It's not ambassador, but it's not bad.
Vogue editor Anna Wintour has been given a broad new portfolio at the Conde Nast magazine empire, the New York Times reported Tuesday night. The fashion legend, who is approaching her 25th year at the helm of Vogue, will now be the "artistic director" of the entire company. The paper reported that the job was designed to keep Wintour from leaving Conde Nast.
While she will maintain her editorship of Vogue, Wintour will consult with and advise editors of other magazines, as well as have a hand in the ongoing evolution of Conde Nast. The Times noted that the new role would cement her as "one of the most powerful women in the magazine industry." With titles like Vanity Fair, the New Yorker, Glamour and GQ, Conde Nast is an industry behemoth, though it has been forced to cut back on some of its famously carefree budgets in recent years. Its parent company, Advance, has also been making deep cuts in its newspaper division.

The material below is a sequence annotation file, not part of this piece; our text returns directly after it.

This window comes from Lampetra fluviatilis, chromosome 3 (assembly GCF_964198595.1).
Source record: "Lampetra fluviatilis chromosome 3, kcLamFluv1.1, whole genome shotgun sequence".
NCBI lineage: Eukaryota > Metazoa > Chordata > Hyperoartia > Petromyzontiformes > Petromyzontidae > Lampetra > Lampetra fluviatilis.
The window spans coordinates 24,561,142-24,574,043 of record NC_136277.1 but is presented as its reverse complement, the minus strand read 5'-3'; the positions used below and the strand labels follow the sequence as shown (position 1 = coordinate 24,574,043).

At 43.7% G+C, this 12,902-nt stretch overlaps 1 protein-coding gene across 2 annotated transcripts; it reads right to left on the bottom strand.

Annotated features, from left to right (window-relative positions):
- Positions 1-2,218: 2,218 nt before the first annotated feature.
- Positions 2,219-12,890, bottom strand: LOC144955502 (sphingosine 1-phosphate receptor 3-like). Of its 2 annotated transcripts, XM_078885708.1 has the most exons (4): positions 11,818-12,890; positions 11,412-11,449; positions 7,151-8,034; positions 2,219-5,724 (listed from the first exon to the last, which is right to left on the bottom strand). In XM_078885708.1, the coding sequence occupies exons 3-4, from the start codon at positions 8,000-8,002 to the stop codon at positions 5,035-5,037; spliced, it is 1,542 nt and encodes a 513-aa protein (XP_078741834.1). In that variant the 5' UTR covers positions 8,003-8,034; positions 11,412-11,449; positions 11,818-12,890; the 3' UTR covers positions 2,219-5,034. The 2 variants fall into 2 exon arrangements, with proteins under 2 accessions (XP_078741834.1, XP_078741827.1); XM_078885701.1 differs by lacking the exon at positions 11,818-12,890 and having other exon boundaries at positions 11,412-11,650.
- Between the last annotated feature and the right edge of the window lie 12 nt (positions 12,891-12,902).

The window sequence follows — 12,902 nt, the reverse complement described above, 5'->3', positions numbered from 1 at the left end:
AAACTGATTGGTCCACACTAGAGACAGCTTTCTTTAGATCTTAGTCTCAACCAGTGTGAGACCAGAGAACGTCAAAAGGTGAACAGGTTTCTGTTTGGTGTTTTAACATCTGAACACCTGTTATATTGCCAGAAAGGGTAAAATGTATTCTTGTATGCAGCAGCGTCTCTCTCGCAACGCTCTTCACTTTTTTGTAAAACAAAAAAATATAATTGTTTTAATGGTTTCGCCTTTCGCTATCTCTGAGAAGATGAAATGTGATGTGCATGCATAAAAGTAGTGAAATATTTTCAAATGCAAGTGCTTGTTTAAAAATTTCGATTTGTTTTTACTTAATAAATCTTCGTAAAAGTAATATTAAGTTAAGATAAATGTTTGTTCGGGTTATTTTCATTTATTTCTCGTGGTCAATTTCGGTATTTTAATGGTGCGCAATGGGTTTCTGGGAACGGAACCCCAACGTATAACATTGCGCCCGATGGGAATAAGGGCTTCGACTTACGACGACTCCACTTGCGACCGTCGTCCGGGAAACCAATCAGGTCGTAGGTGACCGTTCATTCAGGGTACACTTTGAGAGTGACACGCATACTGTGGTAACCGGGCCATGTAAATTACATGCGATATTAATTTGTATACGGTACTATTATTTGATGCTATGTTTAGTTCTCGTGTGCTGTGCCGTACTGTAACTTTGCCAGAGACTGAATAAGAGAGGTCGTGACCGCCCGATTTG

Wintour's new job also means that any ambitions she may have had to become President Obama's ambassador to the United Kingdom have been put on the shelf. She raised millions of dollars for Obama during the 2012 campaign. Reports in December that she was being considered for a diplomatic post led to a flurry of interest from the press. The job, alas, went to someone else.